Acquisition is one of growth strategies of Unity. This kind of tech roll-up is not buying revenue but creating revenue and hopefully making the customer even more captivated. One benefit of being an active buyer is that it might fuel the innovation in the ecosystem
Another implication of this strategy on financial modeling is that the company might not be generating positive cash flow (free cash flow – cash used in acquisition) or even keep consuming cash for an extended period. My prediction is that Unity accumulates zero internal cash over the next ten years and if they aggressively pursue this strategy, they might need additional financing in the future.
Revenue Streams & Underlying Driver
Quarterly Revenue Breakdown
The core product in Create Solutions is a software development engine which is offered to customer in tiered subscription plans. The user of the engine is called creator here in case of confusion because Unity through its products has business relationship with various participants in the ecosystem.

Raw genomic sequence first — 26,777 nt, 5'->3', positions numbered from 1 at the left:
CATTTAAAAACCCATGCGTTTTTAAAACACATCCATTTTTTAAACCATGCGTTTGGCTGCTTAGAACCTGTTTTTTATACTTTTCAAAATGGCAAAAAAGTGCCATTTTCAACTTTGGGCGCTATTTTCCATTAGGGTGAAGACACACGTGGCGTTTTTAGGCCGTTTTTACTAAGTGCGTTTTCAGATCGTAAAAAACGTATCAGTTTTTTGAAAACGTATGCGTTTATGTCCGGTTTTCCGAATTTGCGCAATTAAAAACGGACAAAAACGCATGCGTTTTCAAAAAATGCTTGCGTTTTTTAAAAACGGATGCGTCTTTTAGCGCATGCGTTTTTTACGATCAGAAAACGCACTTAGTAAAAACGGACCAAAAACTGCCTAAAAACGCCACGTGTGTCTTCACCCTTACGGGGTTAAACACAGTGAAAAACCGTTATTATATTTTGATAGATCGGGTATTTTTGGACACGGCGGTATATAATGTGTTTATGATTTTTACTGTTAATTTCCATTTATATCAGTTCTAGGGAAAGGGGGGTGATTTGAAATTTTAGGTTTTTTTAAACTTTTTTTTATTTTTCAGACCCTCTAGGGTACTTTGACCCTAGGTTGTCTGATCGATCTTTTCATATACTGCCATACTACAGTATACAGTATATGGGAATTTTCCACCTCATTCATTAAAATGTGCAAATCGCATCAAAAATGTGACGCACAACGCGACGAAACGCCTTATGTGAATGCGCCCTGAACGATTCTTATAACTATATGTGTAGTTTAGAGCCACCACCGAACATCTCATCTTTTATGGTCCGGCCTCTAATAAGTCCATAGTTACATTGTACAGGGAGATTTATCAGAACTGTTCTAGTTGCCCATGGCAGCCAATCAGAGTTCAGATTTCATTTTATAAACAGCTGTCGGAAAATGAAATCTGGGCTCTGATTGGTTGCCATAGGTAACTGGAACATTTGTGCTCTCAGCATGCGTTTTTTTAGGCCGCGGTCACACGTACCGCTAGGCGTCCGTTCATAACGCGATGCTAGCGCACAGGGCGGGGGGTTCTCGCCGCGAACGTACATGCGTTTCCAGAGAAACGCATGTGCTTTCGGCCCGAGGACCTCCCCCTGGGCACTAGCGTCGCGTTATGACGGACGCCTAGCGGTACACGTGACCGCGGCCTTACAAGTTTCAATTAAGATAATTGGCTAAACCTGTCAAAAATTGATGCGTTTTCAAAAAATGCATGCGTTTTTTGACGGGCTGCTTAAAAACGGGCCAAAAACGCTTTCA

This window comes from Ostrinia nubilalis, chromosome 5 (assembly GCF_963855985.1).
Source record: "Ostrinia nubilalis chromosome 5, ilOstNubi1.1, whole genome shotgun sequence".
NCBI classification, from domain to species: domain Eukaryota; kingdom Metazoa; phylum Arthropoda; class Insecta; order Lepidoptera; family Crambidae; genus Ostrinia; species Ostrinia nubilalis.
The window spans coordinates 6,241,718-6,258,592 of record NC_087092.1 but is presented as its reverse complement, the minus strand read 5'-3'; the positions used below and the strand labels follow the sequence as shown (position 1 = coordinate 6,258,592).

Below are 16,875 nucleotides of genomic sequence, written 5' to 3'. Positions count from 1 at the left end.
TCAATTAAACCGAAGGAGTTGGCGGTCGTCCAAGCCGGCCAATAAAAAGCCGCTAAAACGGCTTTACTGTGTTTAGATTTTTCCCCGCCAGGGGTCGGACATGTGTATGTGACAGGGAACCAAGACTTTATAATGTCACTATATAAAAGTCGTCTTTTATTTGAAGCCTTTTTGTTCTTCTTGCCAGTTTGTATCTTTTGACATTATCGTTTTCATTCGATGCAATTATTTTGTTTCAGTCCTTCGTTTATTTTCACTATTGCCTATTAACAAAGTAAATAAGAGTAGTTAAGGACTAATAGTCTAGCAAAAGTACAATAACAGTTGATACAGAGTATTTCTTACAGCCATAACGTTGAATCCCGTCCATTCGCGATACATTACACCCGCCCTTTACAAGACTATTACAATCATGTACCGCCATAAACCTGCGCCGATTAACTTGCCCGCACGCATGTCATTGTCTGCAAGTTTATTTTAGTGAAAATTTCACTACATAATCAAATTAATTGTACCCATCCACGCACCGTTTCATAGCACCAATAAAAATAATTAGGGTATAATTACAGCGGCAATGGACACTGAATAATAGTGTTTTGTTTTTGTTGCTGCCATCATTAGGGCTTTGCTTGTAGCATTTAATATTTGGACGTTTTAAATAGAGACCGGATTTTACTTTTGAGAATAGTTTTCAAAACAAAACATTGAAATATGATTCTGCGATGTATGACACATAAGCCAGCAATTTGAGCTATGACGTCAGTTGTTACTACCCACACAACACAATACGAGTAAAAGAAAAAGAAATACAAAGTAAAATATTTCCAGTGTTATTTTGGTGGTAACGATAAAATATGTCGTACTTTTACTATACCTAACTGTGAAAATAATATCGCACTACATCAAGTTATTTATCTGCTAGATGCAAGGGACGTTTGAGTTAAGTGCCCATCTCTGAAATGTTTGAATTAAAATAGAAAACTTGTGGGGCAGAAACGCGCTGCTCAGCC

As of 2Q20, the engine has 1.5M monthly active creator. The majority of creator is using free plan which leads to an annualized average revenue per creator of $147. It’s critical to keep the entry barrier of financial / learning as low as possible for potential creators to drive long term adoption and diffusion of the technology. At current stage, the churn on new adopters might be high because the majority of new adopters are hobbyists, students… even though there are free official / third-party learning content and community support. The journey to get reward from this tool via creation is still too long for most adopters at the moment. Thus, in the short to intermediate term, the subscription revenue growth primarily comes from expansion of enterprise creator base and expansion of revenue contribution from each paying creator.